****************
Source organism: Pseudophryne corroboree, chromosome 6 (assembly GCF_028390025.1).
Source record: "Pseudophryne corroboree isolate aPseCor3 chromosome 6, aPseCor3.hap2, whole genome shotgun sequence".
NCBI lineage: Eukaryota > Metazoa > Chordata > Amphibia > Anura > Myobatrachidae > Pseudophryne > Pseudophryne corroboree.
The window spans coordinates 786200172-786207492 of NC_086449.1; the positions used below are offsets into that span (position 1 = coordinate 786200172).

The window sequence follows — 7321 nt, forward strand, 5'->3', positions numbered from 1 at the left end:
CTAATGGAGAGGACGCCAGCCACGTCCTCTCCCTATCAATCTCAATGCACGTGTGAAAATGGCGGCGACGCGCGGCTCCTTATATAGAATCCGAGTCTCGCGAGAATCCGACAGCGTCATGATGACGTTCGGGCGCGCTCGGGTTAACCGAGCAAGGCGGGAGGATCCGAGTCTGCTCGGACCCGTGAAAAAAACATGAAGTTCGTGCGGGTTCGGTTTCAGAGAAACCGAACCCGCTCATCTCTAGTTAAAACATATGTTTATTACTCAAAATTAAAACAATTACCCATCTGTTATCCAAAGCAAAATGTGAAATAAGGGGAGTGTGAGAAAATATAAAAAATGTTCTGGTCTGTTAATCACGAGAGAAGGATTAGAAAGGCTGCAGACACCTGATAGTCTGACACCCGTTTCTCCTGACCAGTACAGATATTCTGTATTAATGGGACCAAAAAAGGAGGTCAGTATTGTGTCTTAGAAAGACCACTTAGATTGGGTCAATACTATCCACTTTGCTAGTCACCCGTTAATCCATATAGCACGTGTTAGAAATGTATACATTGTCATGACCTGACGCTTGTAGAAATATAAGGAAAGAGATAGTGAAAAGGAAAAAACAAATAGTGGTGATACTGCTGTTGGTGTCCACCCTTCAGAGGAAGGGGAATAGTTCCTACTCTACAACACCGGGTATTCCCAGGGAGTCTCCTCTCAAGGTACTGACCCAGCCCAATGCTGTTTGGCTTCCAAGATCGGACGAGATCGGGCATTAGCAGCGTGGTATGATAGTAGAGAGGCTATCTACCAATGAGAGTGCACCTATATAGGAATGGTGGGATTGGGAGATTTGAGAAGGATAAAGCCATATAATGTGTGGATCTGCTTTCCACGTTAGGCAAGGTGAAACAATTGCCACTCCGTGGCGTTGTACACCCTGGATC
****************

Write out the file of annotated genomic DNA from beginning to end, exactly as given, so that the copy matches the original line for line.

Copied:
Source organism: Pseudophryne corroboree, chromosome 6 (assembly GCF_028390025.1).
Source record: "Pseudophryne corroboree isolate aPseCor3 chromosome 6, aPseCor3.hap2, whole genome shotgun sequence".
NCBI lineage: Eukaryota > Metazoa > Chordata > Amphibia > Anura > Myobatrachidae > Pseudophryne > Pseudophryne corroboree.
The window spans coordinates 786200172-786207492 of NC_086449.1; the positions used below are offsets into that span (position 1 = coordinate 786200172).

The window sequence follows — 7321 nt, forward strand, 5'->3', positions numbered from 1 at the left end:
CTAATGGAGAGGACGCCAGCCACGTCCTCTCCCTATCAATCTCAATGCACGTGTGAAAATGGCGGCGACGCGCGGCTCCTTATATAGAATCCGAGTCTCGCGAGAATCCGACAGCGTCATGATGACGTTCGGGCGCGCTCGGGTTAACCGAGCAAGGCGGGAGGATCCGAGTCTGCTCGGACCCGTGAAAAAAACATGAAGTTCGTGCGGGTTCGGTTTCAGAGAAACCGAACCCGCTCATCTCTAGTTAAAACATATGTTTATTACTCAAAATTAAAACAATTACCCATCTGTTATCCAAAGCAAAATGTGAAATAAGGGGAGTGTGAGAAAATATAAAAAATGTTCTGGTCTGTTAATCACGAGAGAAGGATTAGAAAGGCTGCAGACACCTGATAGTCTGACACCCGTTTCTCCTGACCAGTACAGATATTCTGTATTAATGGGACCAAAAAAGGAGGTCAGTATTGTGTCTTAGAAAGACCACTTAGATTGGGTCAATACTATCCACTTTGCTAGTCACCCGTTAATCCATATAGCACGTGTTAGAAATGTATACATTGTCATGACCTGACGCTTGTAGAAATATAAGGAAAGAGATAGTGAAAAGGAAAAAACAAATAGTGGTGATACTGCTGTTGGTGTCCACCCTTCAGAGGAAGGGGAATAGTTCCTACTCTACAACACCGGGTATTCCCAGGGAGTCTCCTCTCAAGGTACTGACCCAGCCCAATGCTGTTTGGCTTCCAAGATCGGACGAGATCGGGCATTAGCAGCGTGGTATGATAGTAGAGAGGCTATCTACCAATGAGAGTGCACCTATATAGGAATGGTGGGATTGGGAGATTTGAGAAGGATAAAGCCATATAATGTGTGGATCTGCTTTCCACGTTAGGCAAGGTGAAACAATTGCCACTCCGTGGCGTTGTACACCCTGGATC